What do members of the Rolling Stones, Aerosmith, R.E.M., Pearl Jam and Green Day have in common with the likes of Lorde, Sia and Regina Spektor? Outside of hordes of fans and albums sold, they and dozens of others have signed an open letter demanding that their songs get clearance before they can be played at political events.
They are among the dozens of big names who are teaming with the Artist Rights Alliance to call on major U.S. political parties to “establish clear policies requiring campaigns to seek consent of featured recording artists, songwriters and copyright owners before publicly using their music in a political or campaign setting.”
Also among those inking the letter are Elton John, Blondie, Elvis Costello, Sheryl Crow, Rosanne Cash, Alanis Morissette, Courtney Love, Jason Isbell, Linkin Park, Lykke Li, Train and Lionel Richie. Read the letter in full below, along with the signatories.
The news comes among a flood of recent complaints by musicians griping about their songs being used by the Donald Trump re-election campaign. As Deadline reported exclusively last month, performing rights groups BMI and ASCAP have warned the president’s team against using certain songs at rallies and other events. At the forefront of that initiative are the Rolling Stones, whose “You Can’t Always Get What You Want” has been a staple at Trump events for years.
That band’s Mick Jagger and Keith Richards are among the musicians who signed the open letter. But they certainly aren’t alone in wanting their music off the rally playlists.
Numerous other acts have publicly objected to the use of their songs at Trump’s campaign rallies, including Neil Young, whose “Rockin’ in the Free World” was played when Trump announced his candidacy after descending an escalator at the Trump Tower in New York in June 2015; Queen for his use of “We Are the Champions” at the 2016 Republican National Convention in Cleveland; Rihanna, for the use of her hit song “Don’t Stop the Music” at a 2018 Trump rally in Tallahassee, FL; Pharrell Williams, whose Oscar-nominated “Happy” was played at a Trump rally hours after 11 people were killed at a Pittsburgh synagogue in October 2018; Panic! at the Disco’s Brendon Urie, whose “High Hopes” played at Trump’s Phoenix event this week; and the estate of the Tom Petty, whose “I Won’t Back Down” also was played at Trump’s rally last week in Tulsa.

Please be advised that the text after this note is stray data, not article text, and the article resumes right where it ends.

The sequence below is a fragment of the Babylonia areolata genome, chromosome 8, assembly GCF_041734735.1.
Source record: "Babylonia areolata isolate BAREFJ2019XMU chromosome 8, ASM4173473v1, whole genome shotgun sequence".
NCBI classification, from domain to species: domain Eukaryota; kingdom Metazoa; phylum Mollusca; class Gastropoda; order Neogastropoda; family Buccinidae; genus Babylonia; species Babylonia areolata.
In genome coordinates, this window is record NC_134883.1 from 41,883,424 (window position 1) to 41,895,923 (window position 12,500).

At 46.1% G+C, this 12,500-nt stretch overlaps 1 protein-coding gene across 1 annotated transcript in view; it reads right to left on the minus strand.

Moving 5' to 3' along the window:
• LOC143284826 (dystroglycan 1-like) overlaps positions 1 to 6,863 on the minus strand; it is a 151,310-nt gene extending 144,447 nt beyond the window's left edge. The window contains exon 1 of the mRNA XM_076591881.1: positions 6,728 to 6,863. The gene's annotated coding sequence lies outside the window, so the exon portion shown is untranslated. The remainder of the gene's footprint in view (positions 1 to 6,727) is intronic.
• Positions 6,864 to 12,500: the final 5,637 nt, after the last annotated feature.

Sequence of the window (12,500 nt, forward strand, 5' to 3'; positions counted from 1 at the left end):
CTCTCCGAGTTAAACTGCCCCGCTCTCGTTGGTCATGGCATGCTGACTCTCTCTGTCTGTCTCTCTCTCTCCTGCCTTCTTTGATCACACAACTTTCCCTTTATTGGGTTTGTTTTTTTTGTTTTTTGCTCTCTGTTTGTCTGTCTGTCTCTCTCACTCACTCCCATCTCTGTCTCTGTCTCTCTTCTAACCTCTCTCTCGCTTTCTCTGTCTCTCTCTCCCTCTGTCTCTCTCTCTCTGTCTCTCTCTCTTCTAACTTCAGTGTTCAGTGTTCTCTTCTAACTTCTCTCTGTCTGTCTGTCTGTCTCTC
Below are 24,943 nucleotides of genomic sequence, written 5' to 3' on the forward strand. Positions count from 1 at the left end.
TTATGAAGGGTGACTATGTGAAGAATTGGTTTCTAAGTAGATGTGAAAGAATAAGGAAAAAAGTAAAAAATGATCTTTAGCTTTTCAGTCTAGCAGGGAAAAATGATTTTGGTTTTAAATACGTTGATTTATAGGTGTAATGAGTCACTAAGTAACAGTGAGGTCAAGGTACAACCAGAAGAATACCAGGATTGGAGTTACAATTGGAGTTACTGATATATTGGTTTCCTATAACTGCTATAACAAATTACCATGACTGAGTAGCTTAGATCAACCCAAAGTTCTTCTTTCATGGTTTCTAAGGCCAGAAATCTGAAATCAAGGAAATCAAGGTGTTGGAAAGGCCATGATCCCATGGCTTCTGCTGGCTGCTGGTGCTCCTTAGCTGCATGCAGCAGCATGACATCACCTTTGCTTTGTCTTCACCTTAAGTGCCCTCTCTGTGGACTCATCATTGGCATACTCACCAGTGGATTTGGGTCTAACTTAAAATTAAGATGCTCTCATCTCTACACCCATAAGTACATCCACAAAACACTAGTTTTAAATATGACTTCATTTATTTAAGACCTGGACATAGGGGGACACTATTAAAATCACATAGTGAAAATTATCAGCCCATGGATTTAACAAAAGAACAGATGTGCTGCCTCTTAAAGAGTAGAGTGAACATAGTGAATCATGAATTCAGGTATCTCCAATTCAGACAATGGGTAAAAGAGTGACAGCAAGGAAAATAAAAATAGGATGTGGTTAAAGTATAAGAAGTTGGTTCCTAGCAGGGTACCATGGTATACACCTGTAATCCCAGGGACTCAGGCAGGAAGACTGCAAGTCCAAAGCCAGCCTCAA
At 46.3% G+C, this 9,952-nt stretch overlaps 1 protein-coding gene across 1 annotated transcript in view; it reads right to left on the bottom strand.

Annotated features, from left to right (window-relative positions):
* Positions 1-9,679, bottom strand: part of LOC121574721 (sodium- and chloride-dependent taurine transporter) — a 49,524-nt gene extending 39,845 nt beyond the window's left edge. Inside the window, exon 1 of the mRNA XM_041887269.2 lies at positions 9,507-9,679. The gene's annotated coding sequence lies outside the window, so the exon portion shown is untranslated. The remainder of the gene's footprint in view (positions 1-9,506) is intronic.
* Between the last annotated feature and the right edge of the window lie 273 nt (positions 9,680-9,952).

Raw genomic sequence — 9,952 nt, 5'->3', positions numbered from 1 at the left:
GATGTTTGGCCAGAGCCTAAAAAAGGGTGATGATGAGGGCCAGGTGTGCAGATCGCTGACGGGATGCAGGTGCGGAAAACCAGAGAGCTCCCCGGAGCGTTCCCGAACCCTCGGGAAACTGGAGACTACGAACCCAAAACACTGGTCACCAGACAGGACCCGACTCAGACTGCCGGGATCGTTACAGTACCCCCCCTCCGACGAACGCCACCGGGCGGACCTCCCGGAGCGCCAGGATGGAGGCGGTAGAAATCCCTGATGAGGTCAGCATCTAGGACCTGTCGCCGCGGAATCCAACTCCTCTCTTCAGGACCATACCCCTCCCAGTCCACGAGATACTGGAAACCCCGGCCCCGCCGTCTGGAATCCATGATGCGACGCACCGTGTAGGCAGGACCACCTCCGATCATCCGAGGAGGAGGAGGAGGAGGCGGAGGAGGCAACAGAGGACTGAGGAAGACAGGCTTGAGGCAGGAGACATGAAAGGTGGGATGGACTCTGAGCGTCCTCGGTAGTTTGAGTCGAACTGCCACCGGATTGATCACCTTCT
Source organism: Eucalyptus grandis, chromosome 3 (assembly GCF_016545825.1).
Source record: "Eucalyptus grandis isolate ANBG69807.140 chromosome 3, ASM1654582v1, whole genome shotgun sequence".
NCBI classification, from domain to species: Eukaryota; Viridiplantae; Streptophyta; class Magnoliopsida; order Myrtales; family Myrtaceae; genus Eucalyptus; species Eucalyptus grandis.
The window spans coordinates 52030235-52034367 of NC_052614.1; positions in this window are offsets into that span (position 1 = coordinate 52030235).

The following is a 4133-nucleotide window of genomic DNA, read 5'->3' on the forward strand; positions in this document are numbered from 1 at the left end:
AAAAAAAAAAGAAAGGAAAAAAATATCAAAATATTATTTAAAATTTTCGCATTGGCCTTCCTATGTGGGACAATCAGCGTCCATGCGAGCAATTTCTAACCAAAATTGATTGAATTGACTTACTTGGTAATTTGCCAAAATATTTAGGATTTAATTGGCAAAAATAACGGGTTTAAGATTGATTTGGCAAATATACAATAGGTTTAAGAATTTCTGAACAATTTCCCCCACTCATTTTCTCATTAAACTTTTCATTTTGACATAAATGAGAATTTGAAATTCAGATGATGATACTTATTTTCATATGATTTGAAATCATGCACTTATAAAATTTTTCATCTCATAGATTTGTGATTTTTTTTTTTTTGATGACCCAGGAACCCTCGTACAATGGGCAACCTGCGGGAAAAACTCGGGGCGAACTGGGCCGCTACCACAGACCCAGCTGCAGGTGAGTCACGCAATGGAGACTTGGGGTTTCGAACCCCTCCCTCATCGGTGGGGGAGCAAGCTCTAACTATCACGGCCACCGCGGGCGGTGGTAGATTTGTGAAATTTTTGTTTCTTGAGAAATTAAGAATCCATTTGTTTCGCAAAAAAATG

Most recently, singer-actress Betty Buckley successfully urged Andrew Lloyd Webber to take action to stop Trump’s use of her signature song, “Memory” from Cats.
Here is the complete letter:
Dear Campaign Committees:
As artists, activists, and citizens, we ask you to pledge that all candidates you support will seek consent from featured recording artists and songwriters before using their music in campaign and political settings. This is the only way to effectively protect your candidates from legal risk, unnecessary public controversy, and the moral quagmire that comes from falsely claiming or implying an artist’s support or distorting an artists’ expression in such a high stakes public way.
This is not a new problem. Or a partisan one. Every election cycle brings stories of artists and songwriters frustrated to find their work being used in settings that suggest endorsement or support of political candidates without their permission or consent.